New England states have the potential to increase gross state product (GSP) by $54.6 billion and create thousands of jobs in the region by adopting cost-effective energy efficiency policies, according to a new report by Northeast Energy Efficiency Partnerships (NEEP).
From Potential to Action: How New England Can Save Energy, Cut Costs, and Create a Brighter Future with Energy Efficiency, highlights the economic potential of energy efficiency that can be captured for less than the cost of generating and delivering new electricity from power plants.
“Energy Efficiency is a no-brainer for saving money while continuing to meet the region’s energy demands,” says Sue Coakley, Executive Director of NEEP. “It’s the most cost effective investment, with every dollar invested in efficiency giving back about $2.60 to New Englanders. Those are real savings that stay in the region to be reinvested in local economies.”
Not only can energy efficiency investments return over double the initial cost, researchers also point out that it is the cheapest way to meet the regions energy needs. The average cost of efficiency in New England is about 4 cents per kilowatt-hour (kWh), while the total cost of new generation and transmission averages about 12 cents per kWh. These numbers demonstrate that efficiency costs about a third as much as new supply.
“New England is essentially sitting on a giant reservoir of energy efficiency resources that have only begun to be tapped,” says Seth Kaplan, Vice President for Policy and Climate Advocacy at Conservation Law Foundation. “We cannot afford to ignore this resource and the billions of dollars of wealth and hundreds of thousands of jobs we can reap by embracing this clean alternative – fully embracing energy efficiency is good for our environment, the budgets of our families and our economy.”
From Potential to Action demonstrates the realistic potential of energy efficiency to reduce our need for electricity. It describes a set of steps that states can take to move from policy ideas to real savings for families and businesses. It also identifies sectors and end-uses in each state where the greatest reserves of efficiency lie, and it estimates the total economic and environmental benefits of maximizing the efficiency potential.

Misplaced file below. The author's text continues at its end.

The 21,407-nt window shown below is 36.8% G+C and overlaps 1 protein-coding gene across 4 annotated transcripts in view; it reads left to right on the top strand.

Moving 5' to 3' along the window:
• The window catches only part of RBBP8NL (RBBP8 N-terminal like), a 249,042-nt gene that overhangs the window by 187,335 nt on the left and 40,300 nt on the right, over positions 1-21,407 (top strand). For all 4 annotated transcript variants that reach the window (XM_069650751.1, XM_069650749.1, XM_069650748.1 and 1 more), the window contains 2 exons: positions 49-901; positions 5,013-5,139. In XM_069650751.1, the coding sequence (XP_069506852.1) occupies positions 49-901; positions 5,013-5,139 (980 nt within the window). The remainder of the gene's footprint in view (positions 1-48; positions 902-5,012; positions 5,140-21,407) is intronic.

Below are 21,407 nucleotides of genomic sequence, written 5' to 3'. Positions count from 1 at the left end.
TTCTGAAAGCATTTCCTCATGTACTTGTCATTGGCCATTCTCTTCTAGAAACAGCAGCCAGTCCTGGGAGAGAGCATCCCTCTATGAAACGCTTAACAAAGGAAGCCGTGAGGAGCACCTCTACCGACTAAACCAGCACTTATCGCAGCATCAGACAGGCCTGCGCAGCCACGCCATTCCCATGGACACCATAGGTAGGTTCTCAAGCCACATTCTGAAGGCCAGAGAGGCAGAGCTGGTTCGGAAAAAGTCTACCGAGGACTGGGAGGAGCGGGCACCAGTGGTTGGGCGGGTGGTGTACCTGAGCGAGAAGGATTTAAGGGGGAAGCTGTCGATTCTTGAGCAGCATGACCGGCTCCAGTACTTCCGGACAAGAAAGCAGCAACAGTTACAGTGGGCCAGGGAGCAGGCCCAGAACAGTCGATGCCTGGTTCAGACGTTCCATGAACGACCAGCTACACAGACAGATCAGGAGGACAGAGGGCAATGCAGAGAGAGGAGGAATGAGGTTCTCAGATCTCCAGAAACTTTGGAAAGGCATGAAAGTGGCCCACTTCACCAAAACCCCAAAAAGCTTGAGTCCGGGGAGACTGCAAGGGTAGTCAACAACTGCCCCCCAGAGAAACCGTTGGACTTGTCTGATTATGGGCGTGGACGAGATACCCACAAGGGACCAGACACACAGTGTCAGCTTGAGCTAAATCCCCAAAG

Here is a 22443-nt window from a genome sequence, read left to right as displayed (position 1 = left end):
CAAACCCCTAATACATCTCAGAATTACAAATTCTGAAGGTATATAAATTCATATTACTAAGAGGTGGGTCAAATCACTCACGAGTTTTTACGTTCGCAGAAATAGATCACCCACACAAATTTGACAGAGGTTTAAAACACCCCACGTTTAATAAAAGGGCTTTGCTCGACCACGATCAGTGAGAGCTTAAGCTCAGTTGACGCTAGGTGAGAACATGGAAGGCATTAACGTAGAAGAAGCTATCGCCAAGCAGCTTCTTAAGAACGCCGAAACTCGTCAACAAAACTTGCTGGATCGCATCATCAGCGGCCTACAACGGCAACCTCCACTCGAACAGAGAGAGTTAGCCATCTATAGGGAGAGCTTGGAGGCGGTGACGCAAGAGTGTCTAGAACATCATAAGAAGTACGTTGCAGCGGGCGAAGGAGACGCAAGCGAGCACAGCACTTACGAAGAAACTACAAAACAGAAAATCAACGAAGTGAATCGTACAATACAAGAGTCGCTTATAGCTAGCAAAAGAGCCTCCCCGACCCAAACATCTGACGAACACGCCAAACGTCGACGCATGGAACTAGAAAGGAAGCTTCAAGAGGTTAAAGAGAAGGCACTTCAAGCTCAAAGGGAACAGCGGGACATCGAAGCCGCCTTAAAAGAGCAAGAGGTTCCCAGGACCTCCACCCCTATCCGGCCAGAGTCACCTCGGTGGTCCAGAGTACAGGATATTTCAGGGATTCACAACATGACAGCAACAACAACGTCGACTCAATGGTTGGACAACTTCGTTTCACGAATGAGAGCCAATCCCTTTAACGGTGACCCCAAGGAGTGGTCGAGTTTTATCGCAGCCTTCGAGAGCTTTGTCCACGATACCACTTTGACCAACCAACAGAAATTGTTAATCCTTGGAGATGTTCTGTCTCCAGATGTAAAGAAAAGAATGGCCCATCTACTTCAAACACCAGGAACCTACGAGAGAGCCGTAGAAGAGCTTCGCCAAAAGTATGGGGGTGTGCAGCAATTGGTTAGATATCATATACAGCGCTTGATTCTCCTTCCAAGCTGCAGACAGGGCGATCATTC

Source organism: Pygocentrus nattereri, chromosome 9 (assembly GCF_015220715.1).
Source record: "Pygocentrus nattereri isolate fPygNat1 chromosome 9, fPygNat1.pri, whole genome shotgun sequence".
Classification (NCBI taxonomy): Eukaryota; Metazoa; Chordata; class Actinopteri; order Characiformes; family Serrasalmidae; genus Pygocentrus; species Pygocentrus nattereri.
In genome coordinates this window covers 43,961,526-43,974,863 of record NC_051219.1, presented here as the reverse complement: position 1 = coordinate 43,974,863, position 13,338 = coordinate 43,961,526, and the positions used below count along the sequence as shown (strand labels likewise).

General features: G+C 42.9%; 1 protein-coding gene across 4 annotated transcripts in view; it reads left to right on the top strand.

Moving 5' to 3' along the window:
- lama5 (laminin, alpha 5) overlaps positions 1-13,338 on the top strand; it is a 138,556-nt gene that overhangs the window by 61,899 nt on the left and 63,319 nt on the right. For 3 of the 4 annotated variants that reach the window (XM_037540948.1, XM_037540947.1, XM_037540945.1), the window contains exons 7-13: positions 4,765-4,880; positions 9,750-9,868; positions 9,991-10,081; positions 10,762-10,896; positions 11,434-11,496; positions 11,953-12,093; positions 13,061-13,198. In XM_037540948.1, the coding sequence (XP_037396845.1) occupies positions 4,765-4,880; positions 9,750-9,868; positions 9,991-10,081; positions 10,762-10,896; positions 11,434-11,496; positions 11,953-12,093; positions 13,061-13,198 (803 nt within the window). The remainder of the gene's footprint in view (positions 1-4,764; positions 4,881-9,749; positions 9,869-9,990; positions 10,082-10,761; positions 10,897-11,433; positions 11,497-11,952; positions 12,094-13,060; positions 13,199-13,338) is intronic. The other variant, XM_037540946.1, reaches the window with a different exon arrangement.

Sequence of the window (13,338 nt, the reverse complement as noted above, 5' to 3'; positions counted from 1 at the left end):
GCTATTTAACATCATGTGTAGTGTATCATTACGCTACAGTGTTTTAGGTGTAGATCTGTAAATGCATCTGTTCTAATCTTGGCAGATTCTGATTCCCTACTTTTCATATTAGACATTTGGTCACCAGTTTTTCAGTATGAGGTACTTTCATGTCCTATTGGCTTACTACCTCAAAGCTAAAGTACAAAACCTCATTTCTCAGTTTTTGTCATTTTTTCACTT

• Achieving the level of efficiency savings identified in this report would ultimately increase gross state product (GSP) by $54.6 billion and increase employment by 421,906 job years throughout the region.
• It would result in positive net societal benefits of $19.6 billion.
• It would be like taking 4 million homes off the electric grid for one year – about equal to the number of households in Connecticut, Massachusetts and Vermont combined.
Reducing power generation by 31,800 GWh would:
• Cut CO2 emissions by nearly 80 million metric tons, equal to the annual emissions of 3 million passenger vehicles.
• Cut annual emissions of sulfur dioxides (SO2) and nitrogen oxide (NOx) by 8,500 and 5,000 metric tons in 2018, respectively.
“NEEP’s New England efficiency potential study will be a valuable resource for the region’s decision-makers” said Richard Sedano, Director of the Regulatory Assistance Project. “Tangible information sheds light on important conversations in all the states and will contribute to better discussions and better results. It contains the data and the rationale for how much farther we have to go with efficiency, and it presents a good set of tools for how states can move from potential to results.”
NEEP’s full report, “From Potential to Action: How New England Can Save Energy, Cut Costs, and Create a Brighter Future with Energy Efficiency,” an executive summary and technical details are available for free on NEEP’s website http://www.clf.org
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